Gavin, who is also the head distiller, says he is excited about the partnership and pleased the locally grown juniper will help the distillery reduce its carbon footprint, which is just one of the benefits of having a domestic juniper industry.

“Juniper is the single most important ingredient in gin, but unfortunately most juniper in Australian gins has to be flown in from Eastern Europe, which generates a massive carbon footprint,” Gavin says.

“To grow well, juniper requires a combination of altitude, cold winters, and hot summers, which has to date limited the growth of an Australian juniper industry.

“To be able to source juniper from just up the road is a key initiative in reducing the distillery’s carbon footprint. We already make our Classic gin using Lucy’s juniper, but the plan is to move all our other gins to this more sustainable footing over the next 12 months.”

junipers on bombala juniper farm
Bombala Juniper Farm

Lucy now has more than 600 juniper plants and plans to increase production.  

“They are individually sexed wind pollinators, and we plant a ratio of 10 females to one male,” she says. “They are extremely slow growing, so you don’t get a good commercial harvest until the plants are nine or 10 years old. However, we got a good harvest this year and next year is looking even better.”

Once harvested, the fresh juniper is processed and dried at the North of Eden Distillery, before being used to make gin.

Gavin adds, “We knew we needed to dehydrate the juniper before using it in the gin, so I came up with a design, built a couple of dehydrators, and slowly dried the juniper over a period of 12 weeks.”

The results of this ‘Farm-to-Glass’ partnership looks incredibly promising, with initial laboratory testing at the University of Tasmania indicating that Lucy and Bruce’s juniper is on par with overseas samples in terms of oil content and composition.

As for the all-important taste test, Gavin says, “Their juniper tastes better than the stuff we were importing. Our gin tasted incredible before, but now we’re using local juniper it tastes even better.”

Both couples share the curiosity and passion needed to support an emerging juniper industry.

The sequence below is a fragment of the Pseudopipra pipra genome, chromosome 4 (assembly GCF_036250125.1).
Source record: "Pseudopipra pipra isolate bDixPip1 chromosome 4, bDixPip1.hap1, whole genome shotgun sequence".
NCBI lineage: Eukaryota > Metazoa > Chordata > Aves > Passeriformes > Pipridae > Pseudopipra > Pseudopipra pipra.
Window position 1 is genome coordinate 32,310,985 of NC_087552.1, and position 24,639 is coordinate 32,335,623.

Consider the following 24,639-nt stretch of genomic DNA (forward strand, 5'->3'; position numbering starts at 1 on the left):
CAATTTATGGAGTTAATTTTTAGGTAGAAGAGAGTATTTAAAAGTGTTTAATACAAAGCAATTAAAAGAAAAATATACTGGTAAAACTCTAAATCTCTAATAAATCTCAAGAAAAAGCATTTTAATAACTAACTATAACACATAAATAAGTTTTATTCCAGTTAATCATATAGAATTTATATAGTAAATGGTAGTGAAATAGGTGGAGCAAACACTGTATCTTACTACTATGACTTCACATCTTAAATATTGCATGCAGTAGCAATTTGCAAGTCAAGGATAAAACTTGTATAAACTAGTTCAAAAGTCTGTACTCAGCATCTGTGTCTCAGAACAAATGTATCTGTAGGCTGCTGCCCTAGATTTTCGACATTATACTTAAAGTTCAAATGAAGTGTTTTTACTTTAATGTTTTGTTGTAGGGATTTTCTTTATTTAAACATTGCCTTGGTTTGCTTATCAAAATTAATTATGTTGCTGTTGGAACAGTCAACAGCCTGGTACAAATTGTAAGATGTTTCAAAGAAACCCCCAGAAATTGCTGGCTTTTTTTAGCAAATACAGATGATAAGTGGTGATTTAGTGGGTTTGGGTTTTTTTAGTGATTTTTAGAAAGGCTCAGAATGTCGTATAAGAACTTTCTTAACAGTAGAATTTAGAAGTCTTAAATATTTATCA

While Lucy and Bruce don’t expect the juniper crops to be commercially viable for up 10 years, they are excited about the future.

“We are very keen and passionate to think we are involved in what may be an emerging Australian farming industry,” she says. “The challenges are unknown really and we are learning as we go, but we are willing to take risks.”

The juniper berries are handpicked and according to Lucy there is no mechanical way of doing it.

“At the moment I enlist the help of our girls – Phoebe, Heidi and Sophie, and it is very time consuming,” she says.

The juniper plants have two types of berries on the bush at the same time – the black berries which are ripe for picking and new green berries, so it can be tricky.

They are planted near the house and fenced off from kangaroos and wombats that thrive in the microclimate of the area.

“We’re excited to be on the cusp of an emerging industry and the report from a major thesis from the University of Tasmania showed the Australian grown juniper was as good as those imported,” Lucy says.

The big question is – what does the North of Eden Distillery gin made from Lucy and Bruce’s junipers taste like to them?

“I did a blind tasting, and it was a little nerve wracking, but I could taste the difference – our Australian junipers have a fresh aromatic taste that differs from the imported berries,” Lucy says with notable pride.

The couple has also been encouraged by the support and interest from the local community.

“There was lots of curiosity about what we are doing, and you can taste North of Eden Distillery gin made from the local junipers at the Imperial Hotel in Bombala. It’s great to know that customers are finally drinking all-Australian-made gin,” she says.

If you enjoyed this piece on junipers and Australian-made gin, check out another Aussie industry taking off: oysters.